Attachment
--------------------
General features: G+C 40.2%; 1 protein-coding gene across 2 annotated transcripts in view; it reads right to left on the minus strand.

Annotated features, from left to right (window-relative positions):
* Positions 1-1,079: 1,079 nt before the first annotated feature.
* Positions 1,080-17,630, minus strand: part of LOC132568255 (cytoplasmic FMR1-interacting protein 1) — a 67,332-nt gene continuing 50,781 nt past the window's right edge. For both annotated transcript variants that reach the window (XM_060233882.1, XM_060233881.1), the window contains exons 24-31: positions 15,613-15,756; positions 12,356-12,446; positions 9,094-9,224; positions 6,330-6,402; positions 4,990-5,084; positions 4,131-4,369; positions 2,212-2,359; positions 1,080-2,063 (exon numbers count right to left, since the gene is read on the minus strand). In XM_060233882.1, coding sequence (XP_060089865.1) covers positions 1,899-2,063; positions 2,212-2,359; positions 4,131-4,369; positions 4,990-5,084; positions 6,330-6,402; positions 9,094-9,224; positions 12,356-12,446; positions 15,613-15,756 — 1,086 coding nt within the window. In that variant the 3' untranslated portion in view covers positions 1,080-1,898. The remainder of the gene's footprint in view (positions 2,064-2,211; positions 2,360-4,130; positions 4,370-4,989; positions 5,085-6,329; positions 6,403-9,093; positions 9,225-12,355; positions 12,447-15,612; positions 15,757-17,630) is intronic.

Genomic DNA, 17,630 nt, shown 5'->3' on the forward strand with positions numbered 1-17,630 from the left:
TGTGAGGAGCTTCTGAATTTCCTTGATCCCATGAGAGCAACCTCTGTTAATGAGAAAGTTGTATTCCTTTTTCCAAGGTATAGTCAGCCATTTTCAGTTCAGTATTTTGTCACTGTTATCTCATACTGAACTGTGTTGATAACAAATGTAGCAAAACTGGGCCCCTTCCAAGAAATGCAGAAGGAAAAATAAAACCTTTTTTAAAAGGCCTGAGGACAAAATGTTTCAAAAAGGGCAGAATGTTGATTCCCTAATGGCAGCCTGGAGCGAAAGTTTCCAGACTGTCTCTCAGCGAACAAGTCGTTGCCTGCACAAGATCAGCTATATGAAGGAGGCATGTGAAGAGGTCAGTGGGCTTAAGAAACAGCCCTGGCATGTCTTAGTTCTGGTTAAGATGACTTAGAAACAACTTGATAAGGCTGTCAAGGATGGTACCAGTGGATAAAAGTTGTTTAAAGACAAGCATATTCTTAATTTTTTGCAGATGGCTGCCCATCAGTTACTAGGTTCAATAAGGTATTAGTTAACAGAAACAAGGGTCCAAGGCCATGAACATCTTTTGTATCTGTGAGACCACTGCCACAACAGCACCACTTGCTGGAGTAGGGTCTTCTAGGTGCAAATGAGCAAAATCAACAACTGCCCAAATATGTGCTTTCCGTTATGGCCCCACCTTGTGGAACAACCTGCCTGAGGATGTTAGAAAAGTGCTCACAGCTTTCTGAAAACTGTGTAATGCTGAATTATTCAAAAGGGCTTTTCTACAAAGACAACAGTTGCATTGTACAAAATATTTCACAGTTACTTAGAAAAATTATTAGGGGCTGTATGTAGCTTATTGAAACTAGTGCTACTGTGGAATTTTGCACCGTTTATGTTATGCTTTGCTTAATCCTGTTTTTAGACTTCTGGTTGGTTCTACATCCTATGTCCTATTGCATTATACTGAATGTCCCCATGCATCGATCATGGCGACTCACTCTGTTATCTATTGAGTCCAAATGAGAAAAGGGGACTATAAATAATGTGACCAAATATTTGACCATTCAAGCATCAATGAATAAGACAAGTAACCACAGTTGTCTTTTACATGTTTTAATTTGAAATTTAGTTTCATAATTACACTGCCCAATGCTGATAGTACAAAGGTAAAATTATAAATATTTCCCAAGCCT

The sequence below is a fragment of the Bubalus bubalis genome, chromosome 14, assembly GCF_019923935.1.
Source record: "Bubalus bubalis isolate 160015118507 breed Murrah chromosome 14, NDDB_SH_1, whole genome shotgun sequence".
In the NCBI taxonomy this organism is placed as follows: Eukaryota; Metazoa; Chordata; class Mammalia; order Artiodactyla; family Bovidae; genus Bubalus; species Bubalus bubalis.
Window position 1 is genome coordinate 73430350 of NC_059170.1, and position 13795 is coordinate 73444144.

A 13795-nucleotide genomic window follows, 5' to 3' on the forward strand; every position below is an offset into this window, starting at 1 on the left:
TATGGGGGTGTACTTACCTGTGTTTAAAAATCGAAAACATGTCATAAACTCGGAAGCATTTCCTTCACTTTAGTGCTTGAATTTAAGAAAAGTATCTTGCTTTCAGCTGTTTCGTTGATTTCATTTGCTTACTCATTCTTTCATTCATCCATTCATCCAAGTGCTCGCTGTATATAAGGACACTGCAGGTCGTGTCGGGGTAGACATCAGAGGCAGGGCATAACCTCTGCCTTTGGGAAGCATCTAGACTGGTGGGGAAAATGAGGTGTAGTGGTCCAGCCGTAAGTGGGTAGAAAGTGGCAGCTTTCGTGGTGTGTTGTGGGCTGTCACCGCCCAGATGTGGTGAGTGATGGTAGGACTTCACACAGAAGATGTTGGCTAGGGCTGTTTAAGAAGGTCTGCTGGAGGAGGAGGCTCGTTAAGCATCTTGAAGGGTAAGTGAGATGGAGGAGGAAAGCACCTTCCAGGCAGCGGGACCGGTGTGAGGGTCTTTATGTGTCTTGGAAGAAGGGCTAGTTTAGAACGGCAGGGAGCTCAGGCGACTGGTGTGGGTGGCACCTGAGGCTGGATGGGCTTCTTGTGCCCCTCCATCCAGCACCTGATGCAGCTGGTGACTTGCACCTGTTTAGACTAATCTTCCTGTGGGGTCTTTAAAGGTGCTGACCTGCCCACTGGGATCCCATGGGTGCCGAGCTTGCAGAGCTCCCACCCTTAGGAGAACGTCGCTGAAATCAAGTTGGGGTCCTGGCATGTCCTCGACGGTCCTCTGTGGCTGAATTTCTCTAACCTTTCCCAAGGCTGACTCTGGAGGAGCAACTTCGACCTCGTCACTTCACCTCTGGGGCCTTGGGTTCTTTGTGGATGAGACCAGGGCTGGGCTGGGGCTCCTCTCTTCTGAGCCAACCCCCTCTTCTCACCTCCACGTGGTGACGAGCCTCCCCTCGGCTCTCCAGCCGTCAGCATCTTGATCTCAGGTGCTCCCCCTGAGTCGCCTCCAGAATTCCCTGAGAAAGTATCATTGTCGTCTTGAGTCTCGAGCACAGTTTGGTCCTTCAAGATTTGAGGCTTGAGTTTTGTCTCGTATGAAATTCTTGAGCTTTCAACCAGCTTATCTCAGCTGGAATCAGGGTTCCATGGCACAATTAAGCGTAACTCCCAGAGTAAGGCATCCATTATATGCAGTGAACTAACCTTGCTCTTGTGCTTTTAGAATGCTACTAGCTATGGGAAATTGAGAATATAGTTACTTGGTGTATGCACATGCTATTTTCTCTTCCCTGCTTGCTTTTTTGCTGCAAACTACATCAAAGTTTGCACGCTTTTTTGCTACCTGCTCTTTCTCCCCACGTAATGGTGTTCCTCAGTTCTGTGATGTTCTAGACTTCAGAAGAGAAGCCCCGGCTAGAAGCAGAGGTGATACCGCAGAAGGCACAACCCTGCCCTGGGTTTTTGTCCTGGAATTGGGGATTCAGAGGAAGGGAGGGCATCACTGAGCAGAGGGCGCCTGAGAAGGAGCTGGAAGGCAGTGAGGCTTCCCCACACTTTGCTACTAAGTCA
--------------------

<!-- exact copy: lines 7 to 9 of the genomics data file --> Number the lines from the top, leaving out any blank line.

The sequence below is a fragment of the Bubalus bubalis genome, chromosome 14, assembly GCF_019923935.1.
Source record: "Bubalus bubalis isolate 160015118507 breed Murrah chromosome 14, NDDB_SH_1, whole genome shotgun sequence".
In the NCBI taxonomy this organism is placed as follows: Eukaryota; Metazoa; Chordata; class Mammalia; order Artiodactyla; family Bovidae; genus Bubalus; species Bubalus bubalis.